St. Columba, previously of Ireland, founded a Celtic monastery on Iona in 563. An educated nobleman and priest, Columba had founded several monasteries before running into some problems (the stories, not surprisingly, conflict with one another) in Ireland and departing for another coast. The Iona monastery gained prominence, sending missionary monks to Scotland, England, and the continent, and functioning as the center of the Irish church until a 664 schism. (The primary dispute had to do with the dating of Easter, as so many of these things do, and resulted in the decline of the Celtic church and the ascendancy of the Roman church in the British Isles.)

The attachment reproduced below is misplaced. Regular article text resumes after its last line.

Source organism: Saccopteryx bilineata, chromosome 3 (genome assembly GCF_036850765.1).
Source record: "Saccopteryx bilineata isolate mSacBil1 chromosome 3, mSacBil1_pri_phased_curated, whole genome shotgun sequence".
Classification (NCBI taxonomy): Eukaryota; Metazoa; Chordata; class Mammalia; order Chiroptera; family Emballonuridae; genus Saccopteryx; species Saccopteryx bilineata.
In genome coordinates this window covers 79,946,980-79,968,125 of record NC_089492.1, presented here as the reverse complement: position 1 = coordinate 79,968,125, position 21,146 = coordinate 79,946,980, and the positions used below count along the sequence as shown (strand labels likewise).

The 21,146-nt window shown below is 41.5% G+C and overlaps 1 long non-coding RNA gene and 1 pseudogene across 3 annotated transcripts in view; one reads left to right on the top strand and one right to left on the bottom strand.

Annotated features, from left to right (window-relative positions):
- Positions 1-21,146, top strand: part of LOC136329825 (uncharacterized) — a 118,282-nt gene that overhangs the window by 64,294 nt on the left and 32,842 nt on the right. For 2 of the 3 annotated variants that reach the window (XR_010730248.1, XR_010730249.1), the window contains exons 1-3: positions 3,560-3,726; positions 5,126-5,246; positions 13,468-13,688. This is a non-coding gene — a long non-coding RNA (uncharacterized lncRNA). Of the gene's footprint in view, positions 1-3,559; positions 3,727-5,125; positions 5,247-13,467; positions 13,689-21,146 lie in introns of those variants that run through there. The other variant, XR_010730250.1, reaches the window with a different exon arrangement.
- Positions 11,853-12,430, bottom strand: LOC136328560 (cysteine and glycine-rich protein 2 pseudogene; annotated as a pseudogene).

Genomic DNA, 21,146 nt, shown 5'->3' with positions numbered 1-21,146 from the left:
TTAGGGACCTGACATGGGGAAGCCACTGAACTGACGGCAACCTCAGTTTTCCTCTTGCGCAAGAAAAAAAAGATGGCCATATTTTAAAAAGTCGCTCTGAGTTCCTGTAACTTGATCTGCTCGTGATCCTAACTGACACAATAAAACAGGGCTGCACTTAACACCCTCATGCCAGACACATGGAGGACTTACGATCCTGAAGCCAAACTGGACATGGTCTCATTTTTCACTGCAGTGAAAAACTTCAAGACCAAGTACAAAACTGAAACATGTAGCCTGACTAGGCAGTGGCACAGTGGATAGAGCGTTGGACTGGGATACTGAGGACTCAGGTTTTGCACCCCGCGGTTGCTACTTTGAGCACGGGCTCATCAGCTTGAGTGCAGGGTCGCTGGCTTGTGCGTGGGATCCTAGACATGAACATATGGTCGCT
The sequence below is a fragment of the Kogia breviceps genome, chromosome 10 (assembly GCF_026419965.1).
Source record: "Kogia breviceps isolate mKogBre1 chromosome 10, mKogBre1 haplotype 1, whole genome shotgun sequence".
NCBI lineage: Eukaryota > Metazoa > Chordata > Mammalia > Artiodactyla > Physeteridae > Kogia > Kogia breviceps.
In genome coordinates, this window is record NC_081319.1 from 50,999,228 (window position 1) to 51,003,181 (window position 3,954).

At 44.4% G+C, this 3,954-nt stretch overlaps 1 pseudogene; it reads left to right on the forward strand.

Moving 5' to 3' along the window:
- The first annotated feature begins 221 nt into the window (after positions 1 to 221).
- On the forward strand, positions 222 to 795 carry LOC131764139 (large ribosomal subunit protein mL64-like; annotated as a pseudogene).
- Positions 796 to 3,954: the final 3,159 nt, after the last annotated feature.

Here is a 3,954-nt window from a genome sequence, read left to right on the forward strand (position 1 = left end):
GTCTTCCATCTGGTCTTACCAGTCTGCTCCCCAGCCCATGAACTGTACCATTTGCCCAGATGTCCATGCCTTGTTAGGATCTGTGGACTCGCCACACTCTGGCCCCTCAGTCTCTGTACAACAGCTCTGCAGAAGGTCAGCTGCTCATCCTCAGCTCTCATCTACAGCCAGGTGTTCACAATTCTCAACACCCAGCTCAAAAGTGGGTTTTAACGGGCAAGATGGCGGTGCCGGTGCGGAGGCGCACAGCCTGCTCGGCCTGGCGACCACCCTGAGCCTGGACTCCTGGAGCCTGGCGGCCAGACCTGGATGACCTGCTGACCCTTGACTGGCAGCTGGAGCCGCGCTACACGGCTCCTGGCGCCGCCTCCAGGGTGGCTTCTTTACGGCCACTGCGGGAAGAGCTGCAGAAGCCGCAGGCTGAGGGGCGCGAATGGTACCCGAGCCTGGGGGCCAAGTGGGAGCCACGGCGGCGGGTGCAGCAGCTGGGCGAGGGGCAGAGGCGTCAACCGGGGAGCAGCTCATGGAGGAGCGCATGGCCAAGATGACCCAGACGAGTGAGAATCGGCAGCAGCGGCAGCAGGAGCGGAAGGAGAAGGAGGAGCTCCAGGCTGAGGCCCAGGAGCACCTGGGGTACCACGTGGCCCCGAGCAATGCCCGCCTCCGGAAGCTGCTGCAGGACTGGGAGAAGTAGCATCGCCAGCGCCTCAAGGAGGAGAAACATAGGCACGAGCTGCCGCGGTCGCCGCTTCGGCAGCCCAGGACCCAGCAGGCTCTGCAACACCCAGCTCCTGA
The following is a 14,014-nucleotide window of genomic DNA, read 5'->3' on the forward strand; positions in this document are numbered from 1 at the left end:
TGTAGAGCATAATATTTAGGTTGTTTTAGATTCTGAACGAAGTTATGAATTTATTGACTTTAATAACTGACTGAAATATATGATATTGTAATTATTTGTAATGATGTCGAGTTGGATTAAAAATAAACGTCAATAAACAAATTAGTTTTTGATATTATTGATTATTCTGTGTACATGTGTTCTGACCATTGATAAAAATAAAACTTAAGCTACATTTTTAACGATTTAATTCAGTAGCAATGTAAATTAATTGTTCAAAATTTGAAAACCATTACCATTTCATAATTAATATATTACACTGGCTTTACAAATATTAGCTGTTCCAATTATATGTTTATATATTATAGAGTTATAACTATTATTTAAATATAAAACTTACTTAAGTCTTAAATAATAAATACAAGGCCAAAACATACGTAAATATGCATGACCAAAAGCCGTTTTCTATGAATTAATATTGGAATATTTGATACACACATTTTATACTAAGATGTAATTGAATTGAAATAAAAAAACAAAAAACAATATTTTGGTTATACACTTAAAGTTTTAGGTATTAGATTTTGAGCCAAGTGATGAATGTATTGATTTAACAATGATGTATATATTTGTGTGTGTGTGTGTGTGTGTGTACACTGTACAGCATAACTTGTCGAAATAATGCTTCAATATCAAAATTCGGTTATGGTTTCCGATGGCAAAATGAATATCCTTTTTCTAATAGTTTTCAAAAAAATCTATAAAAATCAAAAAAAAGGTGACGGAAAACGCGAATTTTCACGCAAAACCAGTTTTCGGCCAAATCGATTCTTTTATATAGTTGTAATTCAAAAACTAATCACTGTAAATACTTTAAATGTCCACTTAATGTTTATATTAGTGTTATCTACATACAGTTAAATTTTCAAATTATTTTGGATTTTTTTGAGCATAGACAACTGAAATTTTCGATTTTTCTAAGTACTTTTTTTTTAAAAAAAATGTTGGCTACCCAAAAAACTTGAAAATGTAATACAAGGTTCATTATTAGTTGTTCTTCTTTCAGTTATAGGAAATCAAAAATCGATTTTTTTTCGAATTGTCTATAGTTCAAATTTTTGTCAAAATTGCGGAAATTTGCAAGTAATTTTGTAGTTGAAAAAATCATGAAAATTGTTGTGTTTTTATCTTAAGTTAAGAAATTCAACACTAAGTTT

The Vikings showed up in the 700s, the 800s, and the 900s, destroying the monastery in 986. The famous Book of Kells illuminated manuscript was probably produced at Iona in the 800s (too late to have been written by Columba himself, as tradition long held) and removed to Ireland, where it remains at Trinity College Dublin, during the Viking raids. Iona itself would rise in another incarnation in the 1200s; in the meantime it would become the burial ground of kings from Scandanavia and Scotland, including Macbeth himself.